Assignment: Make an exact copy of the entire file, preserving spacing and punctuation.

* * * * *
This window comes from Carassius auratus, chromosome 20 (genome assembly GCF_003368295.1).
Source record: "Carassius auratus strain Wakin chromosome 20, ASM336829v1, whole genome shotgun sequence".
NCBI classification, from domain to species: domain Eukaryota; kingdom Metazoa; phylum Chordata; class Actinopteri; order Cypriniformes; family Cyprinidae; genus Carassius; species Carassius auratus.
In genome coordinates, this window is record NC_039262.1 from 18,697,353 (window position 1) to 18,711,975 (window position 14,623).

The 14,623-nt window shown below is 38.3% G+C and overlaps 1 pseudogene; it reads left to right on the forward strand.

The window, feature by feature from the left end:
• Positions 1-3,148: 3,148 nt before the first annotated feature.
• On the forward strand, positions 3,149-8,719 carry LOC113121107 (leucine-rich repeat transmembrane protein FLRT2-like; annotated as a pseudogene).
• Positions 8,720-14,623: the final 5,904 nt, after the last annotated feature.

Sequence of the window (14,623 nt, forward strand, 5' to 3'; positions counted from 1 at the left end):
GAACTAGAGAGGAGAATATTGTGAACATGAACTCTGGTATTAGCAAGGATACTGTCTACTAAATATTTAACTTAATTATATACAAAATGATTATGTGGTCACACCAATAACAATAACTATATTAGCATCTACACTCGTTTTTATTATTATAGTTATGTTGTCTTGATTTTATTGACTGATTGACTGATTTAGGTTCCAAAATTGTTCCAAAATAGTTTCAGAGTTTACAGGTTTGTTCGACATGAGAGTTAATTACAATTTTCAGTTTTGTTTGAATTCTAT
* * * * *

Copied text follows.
This window comes from Carassius auratus, chromosome 20 (genome assembly GCF_003368295.1).
Source record: "Carassius auratus strain Wakin chromosome 20, ASM336829v1, whole genome shotgun sequence".
NCBI classification, from domain to species: domain Eukaryota; kingdom Metazoa; phylum Chordata; class Actinopteri; order Cypriniformes; family Cyprinidae; genus Carassius; species Carassius auratus.
In genome coordinates, this window is record NC_039262.1 from 18,697,353 (window position 1) to 18,711,975 (window position 14,623).

The 14,623-nt window shown below is 38.3% G+C and overlaps 1 pseudogene; it reads left to right on the forward strand.

The window, feature by feature from the left end:
• Positions 1-3,148: 3,148 nt before the first annotated feature.
• On the forward strand, positions 3,149-8,719 carry LOC113121107 (leucine-rich repeat transmembrane protein FLRT2-like; annotated as a pseudogene).
• Positions 8,720-14,623: the final 5,904 nt, after the last annotated feature.

Sequence of the window (14,623 nt, forward strand, 5' to 3'; positions counted from 1 at the left end):
GAACTAGAGAGGAGAATATTGTGAACATGAACTCTGGTATTAGCAAGGATACTGTCTACTAAATATTTAACTTAATTATATACAAAATGATTATGTGGTCACACCAATAACAATAACTATATTAGCATCTACACTCGTTTTTATTATTATAGTTATGTTGTCTTGATTTTATTGACTGATTGACTGATTTAGGTTCCAAAATTGTTCCAAAATAGTTTCAGAGTTTACAGGTTTGTTCGACATGAGAGTTAATTACAATTTTCAGTTTTGTTTGAATTCTAT